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Sumita Kale: Will oil boil again?

OKONOMOS

The fine demand-supply balance suggests it will and falling Saudi output doesn't help either.

The

Now that crude oil prices are down to $50 a barrel from the stratospheric highs of 140 just four months back, a research paper titled ‘Understanding crude oil prices’* may not be the ‘in’ thing to talk about. Financial stability and growth are of course the urgent issues. But there is a very good reason why crude oil should not go off anybody’s radar and this new paper at helps in reminding us that the oil prices can just as easily flare up again.

The paper is a comprehensive one, and a short article like this one can only bring out part of its flavour. First, Hamilton examines the statistical regularity of prices using quarterly data from 1970 to 2008. Lagged variables of real oil prices, give no explanation for changes in real oil prices in his model. He then looks at levels of prices and finds that ‘the real price of oil is not easy to forecast’. Admitting that more detailed specifications over shorter periods might yield better results, he points out that given the $115 price in Q1 2008, the 95 per cent confidence interval for Q2 would range from $85 to $156 — so ‘the wild swings’ seen this year are well within the normal range. Four years down, oil prices can well be as low as $34 or as high as $391. Fortunately, the paper leaves statistical testing at this point and looks at various theories, which go a long way in explaining why such swings are ‘normal’.

The paper examines theories such as storage arbitrage, futures contracts, looks into the role of speculation, the problems of estimating price and income elasticity of demand etc. But the most important point brought out is the issue of supply and demand mismatch. Global production has stagnated over the last three years and the strong increase in demand from China, oil exporters and other emerging countries needed a big increase in price to maintain an edgy equilibrium. The key question, he asks, is why did supply fail to increase? There are a host of factors here but most important is the conjecture that the excess production capacity of Saudi oil has been eroded. Conjecture because of the opacity of data regarding Saudi oil wells but the fact is that the decline in Saudi production since 2005 goes against the traditional role it has played in varying production to help maintain prices within a generally accepted band, within the comfort zone for both consumers and producers. The problem with oil production is that depletion in old wells can only be offset by production from new wells, those have long lead times from discovery to commercial exploitation.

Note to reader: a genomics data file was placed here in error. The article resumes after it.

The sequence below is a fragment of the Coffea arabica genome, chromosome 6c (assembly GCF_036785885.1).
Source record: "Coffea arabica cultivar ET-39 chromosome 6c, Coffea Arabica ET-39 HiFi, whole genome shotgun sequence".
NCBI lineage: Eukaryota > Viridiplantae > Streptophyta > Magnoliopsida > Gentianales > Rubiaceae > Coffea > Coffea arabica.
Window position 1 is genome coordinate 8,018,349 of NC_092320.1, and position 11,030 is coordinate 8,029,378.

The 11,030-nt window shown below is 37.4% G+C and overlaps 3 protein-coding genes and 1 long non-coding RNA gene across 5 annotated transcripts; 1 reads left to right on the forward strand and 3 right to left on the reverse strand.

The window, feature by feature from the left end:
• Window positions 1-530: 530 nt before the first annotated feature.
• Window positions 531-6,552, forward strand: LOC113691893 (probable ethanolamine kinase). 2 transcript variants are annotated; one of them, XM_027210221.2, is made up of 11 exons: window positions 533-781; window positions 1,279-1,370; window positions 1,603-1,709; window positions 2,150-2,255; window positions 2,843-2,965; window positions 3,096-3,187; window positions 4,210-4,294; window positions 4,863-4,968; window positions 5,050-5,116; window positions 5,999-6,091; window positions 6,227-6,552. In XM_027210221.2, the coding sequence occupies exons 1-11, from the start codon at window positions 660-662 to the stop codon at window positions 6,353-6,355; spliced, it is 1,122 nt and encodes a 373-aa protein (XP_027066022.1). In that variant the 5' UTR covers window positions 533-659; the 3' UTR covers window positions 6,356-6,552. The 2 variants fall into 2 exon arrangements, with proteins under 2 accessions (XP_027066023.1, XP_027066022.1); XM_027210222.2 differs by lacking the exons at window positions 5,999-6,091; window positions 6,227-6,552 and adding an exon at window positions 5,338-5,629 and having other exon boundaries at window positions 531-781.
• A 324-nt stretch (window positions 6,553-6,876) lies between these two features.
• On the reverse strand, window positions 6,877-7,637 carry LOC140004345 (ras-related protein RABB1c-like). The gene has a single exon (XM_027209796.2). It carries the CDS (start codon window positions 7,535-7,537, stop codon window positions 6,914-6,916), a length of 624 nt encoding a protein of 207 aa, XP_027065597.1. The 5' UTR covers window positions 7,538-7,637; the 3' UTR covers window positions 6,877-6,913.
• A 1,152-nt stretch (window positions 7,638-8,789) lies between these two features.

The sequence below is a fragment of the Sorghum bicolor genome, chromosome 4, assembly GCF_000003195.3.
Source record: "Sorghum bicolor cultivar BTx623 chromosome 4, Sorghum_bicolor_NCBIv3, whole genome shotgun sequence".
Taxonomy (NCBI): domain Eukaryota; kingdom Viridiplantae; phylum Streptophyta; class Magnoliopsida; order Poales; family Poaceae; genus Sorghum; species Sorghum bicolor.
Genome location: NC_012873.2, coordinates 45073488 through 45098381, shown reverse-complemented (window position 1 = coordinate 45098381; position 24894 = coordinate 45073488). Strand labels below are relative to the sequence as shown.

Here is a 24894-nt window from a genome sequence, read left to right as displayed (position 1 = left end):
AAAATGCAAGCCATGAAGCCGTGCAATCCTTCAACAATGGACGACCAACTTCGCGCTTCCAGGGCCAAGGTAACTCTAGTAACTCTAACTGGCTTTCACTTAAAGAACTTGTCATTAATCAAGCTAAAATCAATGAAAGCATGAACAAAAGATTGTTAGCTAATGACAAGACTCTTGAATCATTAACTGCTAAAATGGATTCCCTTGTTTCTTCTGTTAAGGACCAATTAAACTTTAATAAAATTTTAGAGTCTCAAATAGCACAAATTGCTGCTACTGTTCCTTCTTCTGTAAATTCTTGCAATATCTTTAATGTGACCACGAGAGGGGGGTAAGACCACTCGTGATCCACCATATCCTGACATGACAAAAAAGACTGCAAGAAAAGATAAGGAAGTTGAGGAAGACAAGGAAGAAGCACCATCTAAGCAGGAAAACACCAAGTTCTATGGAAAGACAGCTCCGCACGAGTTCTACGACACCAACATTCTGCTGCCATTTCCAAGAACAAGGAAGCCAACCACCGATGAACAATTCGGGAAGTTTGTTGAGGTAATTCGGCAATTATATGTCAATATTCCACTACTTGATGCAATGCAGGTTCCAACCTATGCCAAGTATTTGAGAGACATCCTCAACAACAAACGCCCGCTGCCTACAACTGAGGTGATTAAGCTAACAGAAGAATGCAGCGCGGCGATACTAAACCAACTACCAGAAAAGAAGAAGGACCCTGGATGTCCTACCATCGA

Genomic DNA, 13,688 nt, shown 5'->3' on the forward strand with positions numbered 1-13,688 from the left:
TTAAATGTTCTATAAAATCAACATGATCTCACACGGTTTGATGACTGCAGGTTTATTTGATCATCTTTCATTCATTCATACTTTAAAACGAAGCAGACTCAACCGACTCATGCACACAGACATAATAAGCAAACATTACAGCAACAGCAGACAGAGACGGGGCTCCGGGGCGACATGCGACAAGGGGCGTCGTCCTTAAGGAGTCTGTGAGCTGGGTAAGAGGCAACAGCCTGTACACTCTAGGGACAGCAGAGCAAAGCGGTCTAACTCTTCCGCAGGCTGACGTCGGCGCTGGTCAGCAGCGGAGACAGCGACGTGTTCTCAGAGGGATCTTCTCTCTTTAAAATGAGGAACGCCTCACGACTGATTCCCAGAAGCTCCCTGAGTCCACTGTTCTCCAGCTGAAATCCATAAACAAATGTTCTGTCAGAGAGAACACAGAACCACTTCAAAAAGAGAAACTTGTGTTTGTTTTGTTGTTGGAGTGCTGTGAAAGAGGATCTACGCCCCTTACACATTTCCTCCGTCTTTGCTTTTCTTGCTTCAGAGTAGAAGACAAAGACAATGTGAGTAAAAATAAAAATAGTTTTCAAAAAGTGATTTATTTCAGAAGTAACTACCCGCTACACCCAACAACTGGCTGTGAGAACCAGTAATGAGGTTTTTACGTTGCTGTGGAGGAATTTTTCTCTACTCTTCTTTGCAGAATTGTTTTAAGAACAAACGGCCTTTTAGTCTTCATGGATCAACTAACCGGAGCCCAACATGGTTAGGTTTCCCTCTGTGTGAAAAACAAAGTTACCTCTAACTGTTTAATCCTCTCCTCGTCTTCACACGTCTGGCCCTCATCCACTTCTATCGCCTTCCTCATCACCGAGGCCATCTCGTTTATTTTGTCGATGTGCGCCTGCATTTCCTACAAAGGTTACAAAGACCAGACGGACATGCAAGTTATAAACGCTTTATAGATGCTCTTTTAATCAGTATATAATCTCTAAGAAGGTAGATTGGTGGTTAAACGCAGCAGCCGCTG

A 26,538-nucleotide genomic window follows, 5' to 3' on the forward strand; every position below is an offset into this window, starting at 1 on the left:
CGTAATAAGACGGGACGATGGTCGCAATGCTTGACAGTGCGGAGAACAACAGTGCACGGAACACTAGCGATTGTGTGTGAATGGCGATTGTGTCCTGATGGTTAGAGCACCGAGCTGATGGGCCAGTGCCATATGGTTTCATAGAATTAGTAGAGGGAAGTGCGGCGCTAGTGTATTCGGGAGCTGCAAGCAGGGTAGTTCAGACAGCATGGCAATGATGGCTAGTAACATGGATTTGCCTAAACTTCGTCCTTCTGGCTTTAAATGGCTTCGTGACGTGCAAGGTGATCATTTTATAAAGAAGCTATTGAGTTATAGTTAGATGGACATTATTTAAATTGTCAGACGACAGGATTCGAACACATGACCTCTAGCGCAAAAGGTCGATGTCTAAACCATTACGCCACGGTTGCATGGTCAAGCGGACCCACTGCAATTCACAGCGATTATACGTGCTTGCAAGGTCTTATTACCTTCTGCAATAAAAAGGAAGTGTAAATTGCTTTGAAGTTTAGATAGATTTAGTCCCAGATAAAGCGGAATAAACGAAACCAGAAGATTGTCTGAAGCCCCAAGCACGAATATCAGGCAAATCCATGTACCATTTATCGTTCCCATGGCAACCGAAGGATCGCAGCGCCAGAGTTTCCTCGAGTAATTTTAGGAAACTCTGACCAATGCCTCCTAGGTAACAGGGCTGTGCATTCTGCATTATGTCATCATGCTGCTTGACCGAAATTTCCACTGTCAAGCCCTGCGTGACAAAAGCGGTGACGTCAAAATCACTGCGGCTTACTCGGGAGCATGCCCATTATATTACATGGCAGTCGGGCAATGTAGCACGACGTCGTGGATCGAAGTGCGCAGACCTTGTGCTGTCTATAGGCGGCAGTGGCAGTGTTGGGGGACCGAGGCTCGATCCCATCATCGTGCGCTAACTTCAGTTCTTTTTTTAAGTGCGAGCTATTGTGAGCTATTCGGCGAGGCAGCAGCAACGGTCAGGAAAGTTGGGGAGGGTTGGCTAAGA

Hamilton’s analysis shows that till 1997, ‘future supply prospects were sufficiently strong, and the perceived date at which the limit of ultimately recoverable reserves would begin to affect decisions was sufficiently far into the future’. Since then, the surprisingly strong demand growth despite vaulting prices and the realisation of the limits to expanding supply have led to a volatile scenario. The problem though is that, as he concludes, “The $140/barrel price in the summer of 2008 and the $60/barrel in November of 2008 could not both be consistent with the same calculation of a scarcity rent warranted by long-term fundamentals. … the algebra of compound growth suggests that if demand growth resumes in China and other countries at its previous rate, the date at which the scarcity rent will start to make an important contribution to the price, if not here already, cannot be far away.”

Though Hamilton does not say this explicitly, swings in crude oil prices will continue, as they are reflective of a market for exhaustible resources, a market which is near capacity and under stress. However, with such oscillations, there are no clear signals for investment in technology change, nor do they induce a search for alternatives to reduce dependence on fossil fuels. This compounds the problem in the long run. This is why a fall in the oil price should not lull people into complacency. This is why is important.